Please understand that I am certainly not anti-medicine or anti-science. It would be wrong and irresponsible of me to ignore the many times when medical intervention and guidance are not only necessary but are lifesaving. There is no doubt that Western medicine has an important role to play in maternity care – when it is used correctly, consensually and in a necessary capacity.

But we also need to acknowledge that this medicalised way of managing birth has led to many women feeling like they don’t have a say in what happens to them. We take it as gospel, practically from our first doctor’s appointment, that we know nothing, the medical professionals know everything, and they, not we, should have the final say on what happens to our bodies. But this couldn’t be further from the truth. Doctors are there to help and advise, but they are not the ultimate authority over your and your child’s wellbeing – you are. This is why I continue to advocate for all women and birthing people everywhere to feel empowered in pregnancy.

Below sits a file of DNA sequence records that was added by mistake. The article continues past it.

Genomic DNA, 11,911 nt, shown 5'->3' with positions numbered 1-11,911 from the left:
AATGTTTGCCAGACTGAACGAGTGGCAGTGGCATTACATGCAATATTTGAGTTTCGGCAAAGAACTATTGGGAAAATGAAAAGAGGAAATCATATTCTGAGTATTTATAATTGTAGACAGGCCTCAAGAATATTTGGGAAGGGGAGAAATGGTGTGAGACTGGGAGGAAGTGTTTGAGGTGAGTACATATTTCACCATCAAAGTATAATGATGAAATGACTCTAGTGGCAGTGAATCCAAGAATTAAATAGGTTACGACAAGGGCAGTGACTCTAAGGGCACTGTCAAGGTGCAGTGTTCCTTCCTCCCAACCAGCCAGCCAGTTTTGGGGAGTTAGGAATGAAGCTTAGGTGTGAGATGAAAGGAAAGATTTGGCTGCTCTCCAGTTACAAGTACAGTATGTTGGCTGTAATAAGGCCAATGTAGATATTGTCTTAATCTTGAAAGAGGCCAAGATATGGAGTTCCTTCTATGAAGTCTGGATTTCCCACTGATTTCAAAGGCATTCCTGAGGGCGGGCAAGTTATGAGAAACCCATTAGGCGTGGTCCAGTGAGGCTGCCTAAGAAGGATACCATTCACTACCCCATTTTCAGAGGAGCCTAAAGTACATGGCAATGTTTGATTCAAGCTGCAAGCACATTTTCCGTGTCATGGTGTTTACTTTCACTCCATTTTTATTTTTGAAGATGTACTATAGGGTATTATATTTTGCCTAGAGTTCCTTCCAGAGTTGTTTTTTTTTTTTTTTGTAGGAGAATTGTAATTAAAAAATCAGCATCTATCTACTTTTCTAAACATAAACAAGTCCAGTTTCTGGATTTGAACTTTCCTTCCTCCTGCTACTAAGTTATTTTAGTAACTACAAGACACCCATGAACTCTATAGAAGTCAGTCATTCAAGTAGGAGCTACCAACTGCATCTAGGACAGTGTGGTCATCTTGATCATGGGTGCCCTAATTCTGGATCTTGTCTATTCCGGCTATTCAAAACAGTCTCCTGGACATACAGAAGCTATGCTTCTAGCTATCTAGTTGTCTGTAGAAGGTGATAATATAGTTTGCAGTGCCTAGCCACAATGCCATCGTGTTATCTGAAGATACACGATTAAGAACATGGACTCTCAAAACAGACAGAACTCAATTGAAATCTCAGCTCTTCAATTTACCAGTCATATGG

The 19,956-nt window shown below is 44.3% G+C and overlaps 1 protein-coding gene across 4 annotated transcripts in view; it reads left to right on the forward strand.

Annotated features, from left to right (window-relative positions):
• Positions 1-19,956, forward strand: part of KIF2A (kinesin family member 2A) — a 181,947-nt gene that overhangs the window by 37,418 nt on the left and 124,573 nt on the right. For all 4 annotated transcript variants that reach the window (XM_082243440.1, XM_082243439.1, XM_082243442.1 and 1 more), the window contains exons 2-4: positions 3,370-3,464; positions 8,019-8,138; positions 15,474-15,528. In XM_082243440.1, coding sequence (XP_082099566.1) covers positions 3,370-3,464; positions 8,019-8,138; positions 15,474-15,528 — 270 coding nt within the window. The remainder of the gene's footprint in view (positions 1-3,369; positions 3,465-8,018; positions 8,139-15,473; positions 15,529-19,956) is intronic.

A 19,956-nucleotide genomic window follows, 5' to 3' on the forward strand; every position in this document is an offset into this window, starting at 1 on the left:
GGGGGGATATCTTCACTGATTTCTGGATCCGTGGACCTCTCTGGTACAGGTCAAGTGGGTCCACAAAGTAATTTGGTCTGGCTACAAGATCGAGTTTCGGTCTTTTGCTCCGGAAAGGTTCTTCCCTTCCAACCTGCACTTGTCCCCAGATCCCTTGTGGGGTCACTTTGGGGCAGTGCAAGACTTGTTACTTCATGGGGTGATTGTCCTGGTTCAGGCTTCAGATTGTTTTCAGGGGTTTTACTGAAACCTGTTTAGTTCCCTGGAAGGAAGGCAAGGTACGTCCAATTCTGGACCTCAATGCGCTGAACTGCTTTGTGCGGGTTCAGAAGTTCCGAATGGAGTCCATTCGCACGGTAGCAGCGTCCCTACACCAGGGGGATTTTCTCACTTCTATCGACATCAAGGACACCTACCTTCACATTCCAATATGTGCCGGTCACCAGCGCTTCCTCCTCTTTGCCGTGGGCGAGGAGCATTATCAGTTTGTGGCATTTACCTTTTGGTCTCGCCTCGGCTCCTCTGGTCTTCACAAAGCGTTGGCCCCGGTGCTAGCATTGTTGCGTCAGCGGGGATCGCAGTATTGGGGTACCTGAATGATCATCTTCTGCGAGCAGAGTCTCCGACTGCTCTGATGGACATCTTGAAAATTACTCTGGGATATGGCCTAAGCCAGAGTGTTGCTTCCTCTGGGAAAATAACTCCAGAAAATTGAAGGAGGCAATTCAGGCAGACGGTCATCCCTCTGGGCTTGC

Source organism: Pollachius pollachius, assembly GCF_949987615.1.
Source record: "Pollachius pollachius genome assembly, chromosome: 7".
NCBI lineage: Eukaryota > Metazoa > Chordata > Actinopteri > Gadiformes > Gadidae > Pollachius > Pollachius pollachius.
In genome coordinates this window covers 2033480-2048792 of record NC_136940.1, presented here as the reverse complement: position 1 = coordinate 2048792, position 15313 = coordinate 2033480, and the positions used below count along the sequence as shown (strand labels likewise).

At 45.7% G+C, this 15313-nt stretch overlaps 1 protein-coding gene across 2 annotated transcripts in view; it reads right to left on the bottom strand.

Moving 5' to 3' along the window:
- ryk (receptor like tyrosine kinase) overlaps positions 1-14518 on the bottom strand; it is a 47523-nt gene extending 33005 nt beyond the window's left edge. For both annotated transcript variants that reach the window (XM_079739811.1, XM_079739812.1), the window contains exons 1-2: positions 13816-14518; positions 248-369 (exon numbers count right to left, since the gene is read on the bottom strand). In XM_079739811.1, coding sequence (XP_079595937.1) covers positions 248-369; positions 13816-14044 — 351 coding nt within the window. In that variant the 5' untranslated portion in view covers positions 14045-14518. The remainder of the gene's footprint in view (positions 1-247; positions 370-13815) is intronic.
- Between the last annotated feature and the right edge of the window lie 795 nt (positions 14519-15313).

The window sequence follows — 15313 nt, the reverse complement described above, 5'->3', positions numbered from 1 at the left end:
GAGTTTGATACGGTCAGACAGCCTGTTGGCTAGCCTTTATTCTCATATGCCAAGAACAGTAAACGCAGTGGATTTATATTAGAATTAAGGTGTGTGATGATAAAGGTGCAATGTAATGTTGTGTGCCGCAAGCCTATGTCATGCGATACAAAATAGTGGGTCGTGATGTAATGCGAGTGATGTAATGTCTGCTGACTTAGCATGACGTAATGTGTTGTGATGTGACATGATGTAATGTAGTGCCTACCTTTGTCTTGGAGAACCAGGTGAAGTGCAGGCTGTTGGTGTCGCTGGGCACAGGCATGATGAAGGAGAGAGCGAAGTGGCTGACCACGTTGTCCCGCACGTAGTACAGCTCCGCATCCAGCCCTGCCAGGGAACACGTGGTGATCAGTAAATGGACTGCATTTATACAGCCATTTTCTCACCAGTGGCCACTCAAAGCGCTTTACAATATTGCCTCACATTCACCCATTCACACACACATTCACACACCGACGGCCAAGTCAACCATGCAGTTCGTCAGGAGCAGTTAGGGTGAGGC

Gaslighting and defensive practice

Defensive practice may make some people who raise questions about their care in NHS debriefing sessions vulnerable to being gaslighted. Defensive practice is when medical staff deviate from sound practice ‘primarily to reduce one’s risk of liability rather than to benefit the patient’. In such cases, concerns reported by the person receiving the debrief may be dismissed as ‘normal practice’ or met with a response such as ‘No, I’m sure that’s not what actually happened’. Staff may make an attempt to normalise things that they know are not actually normal or commonplace.

All sorts of high- and low-risk variables are at play during a medicalised birth, and sometimes – whether because of negligence, or despite everyone’s best efforts – things go wrong and complaints are made. I can definitely empathise with feeling defensive when your practice is called into question – no one likes to be criticised or have their level of care disputed. But if defensive practice is allowed to influence a person’s medical care, especially when they were harmed, it may mean that they are denied the space and time to process their experience during the birth debrief, causing them further harm.